Super Cruise is good, but not enough to distinguish this attempt at an electric CUV.
The previous Chevrolet Bolt was a solid EV with an affordable price tag and enough battery to fulfill the needs of most owners. But a questionable form factor and a cabin that simply wasn’t up to par held it back from achieving mainstream appeal.
Whether the 2022 Chevrolet Bolt EUV will sway customers from the raft of competitors coming along is another matter. Yes, this new Bolt variant looks and feels more like a crossover, but in the same way that putting on an Ushanka hat makes you look and feel more like a Russian. At the same time, the updated Bolt wears flashier, more modern design, but its proportions are still solidly on the awkward side. Where the EUV deserves unrestrained praise, though, is with its new interior and the addition of GM's excellent Super Cruise driver-assistance system.
Editor's Note: Because the Bolt EUV debuted just a few weeks back, Chevy used early pre-production cars for this test. The company granted us an hour of seat time along a highway-heavy fixed route and in a lead-follow format, ostensibly to test the Super Cruise system. For that reason, we aren't issuing a verdict score or discussing range/charging until we can fully assess the Bolt EUV. Expect a follow-up first drive with retail-production vehicles in May.
Zip, Zap, Zop
So, what are you getting in the EUV over a standard Bolt EV? In terms of actual vehicle, not much. There's an extra 2.9 inches between the EUV's axles, and it's a healthy 6.5 inches longer overall. But it's barely wider and, worryingly for a vehicle that GM is doing its darndest to pitch as a crossover, the overall height increases just two-tenths of an inch.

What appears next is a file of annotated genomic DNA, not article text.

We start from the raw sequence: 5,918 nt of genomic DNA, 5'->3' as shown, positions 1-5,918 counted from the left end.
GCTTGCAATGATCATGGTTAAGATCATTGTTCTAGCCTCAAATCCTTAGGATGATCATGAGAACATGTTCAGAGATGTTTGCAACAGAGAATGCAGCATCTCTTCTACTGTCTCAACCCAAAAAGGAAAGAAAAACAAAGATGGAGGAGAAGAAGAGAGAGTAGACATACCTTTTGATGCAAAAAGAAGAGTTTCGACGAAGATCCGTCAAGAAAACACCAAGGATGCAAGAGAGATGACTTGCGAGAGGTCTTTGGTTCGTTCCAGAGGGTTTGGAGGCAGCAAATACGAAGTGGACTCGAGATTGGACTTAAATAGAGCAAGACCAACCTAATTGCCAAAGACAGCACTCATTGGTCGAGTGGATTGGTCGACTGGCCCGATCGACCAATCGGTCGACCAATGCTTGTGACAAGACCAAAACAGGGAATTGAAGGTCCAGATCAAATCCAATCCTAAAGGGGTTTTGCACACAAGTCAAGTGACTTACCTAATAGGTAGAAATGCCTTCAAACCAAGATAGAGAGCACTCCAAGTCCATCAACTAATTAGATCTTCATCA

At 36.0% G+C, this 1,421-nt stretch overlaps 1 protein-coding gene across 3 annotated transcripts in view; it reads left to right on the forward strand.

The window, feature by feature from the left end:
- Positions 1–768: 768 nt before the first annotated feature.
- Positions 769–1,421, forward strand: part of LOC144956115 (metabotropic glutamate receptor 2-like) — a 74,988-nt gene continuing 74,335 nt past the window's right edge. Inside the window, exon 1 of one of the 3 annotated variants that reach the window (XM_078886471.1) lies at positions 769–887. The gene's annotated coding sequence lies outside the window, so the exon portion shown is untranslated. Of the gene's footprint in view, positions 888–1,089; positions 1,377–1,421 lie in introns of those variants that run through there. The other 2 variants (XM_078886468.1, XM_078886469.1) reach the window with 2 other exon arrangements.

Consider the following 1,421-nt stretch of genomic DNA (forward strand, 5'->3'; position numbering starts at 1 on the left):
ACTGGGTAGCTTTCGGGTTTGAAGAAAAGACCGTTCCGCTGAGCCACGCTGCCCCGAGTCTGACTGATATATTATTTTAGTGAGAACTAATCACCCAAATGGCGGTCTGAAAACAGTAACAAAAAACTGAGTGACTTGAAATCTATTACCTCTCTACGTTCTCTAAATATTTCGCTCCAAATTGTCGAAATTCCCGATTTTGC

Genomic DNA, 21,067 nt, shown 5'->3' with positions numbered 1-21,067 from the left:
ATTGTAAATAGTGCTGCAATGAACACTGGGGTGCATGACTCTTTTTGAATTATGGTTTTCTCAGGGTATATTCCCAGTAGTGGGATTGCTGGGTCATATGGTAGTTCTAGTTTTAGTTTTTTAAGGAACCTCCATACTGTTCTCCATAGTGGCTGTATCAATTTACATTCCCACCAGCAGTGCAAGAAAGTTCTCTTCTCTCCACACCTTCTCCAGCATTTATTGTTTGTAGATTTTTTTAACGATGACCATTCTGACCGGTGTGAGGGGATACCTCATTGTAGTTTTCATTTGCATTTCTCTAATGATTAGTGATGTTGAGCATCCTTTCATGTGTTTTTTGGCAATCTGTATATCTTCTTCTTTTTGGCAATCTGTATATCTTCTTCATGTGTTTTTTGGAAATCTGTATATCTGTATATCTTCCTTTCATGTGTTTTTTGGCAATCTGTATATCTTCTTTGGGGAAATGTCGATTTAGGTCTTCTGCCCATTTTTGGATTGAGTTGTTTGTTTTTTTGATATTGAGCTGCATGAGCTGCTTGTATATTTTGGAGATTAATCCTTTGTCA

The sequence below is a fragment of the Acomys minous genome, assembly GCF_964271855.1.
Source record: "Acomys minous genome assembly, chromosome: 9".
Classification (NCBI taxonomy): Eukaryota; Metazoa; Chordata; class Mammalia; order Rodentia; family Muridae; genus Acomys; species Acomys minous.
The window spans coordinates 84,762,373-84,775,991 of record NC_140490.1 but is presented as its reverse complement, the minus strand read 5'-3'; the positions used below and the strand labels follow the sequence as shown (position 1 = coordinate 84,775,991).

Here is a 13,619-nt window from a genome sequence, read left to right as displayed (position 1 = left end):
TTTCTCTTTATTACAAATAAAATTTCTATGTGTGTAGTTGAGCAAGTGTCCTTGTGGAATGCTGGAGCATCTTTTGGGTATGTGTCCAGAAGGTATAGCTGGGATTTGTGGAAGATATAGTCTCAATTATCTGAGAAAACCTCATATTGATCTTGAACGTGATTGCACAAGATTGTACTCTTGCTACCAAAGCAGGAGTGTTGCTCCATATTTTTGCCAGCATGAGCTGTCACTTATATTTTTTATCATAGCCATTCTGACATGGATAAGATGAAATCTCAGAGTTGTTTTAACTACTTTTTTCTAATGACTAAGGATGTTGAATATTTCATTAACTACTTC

Unsurprisingly, the interior measurements are almost identical, too. Yes, second-row legroom expands from 36.0 inches to 39.1 inches, and that's the sort of substantial improvement that's worth writing home over. But other changes to the dimensions are both negligible and rarely in favor of the EUV – cargo volume is down slightly, from 16.6 cubes to 16.3, for example – even if overall passenger volume expands from 93.9 to 96.5 cubic feet. Except for folks in the newly embiggened second row, sitting in the Bolt EUV feels like sitting in last year's model. That is, until you start looking around and realize, “Hey, Chevy did an interior.”
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Material quality represents a huge improvement over the pre-facelift Bolt. And keep in mind, we're saying that about an early pre-production unit with some unfinished trim pieces. There's a fair amount of plastic, but it's well executed – semi-soft and textured door panels contrast with a leatherette-trimmed dash and attractive piano-black plastic. The painted aluminum-look finish on the flat-bottom steering wheel (shared with vehicles like the Trailblazer) is a cut above the norm, while the seat upholstery and the matching dash inserts tie the cabin together.
The new design works, with the Bolt EUV ditching the open layout for the front seats and adopting a dedicated center console. A Honda-like gear selector system feels more durable than the plastic shifter from yesteryear, while revised climate controls are both attractive and easy to suss out.
Tech Takes Center Stage
Underneath that tweaked body sits the same familiar package, and that's fine. The lone front-mounted electric motor is still good for 200 horsepower and 266 pound-feet of torque, and it works alongside a decently sized 65.6-kilowatt-hour lithium-ion battery pack. The EUV takes a small hit to range, at 250 miles to the regular Bolt's 259, and a small increase in weight, from 3,589 pounds to 3,679. Considering all this, we expected the EUV to drive just like the Bolt and it didn't disappoint – this is a relaxed, easy to manage, front-wheel-drive EV.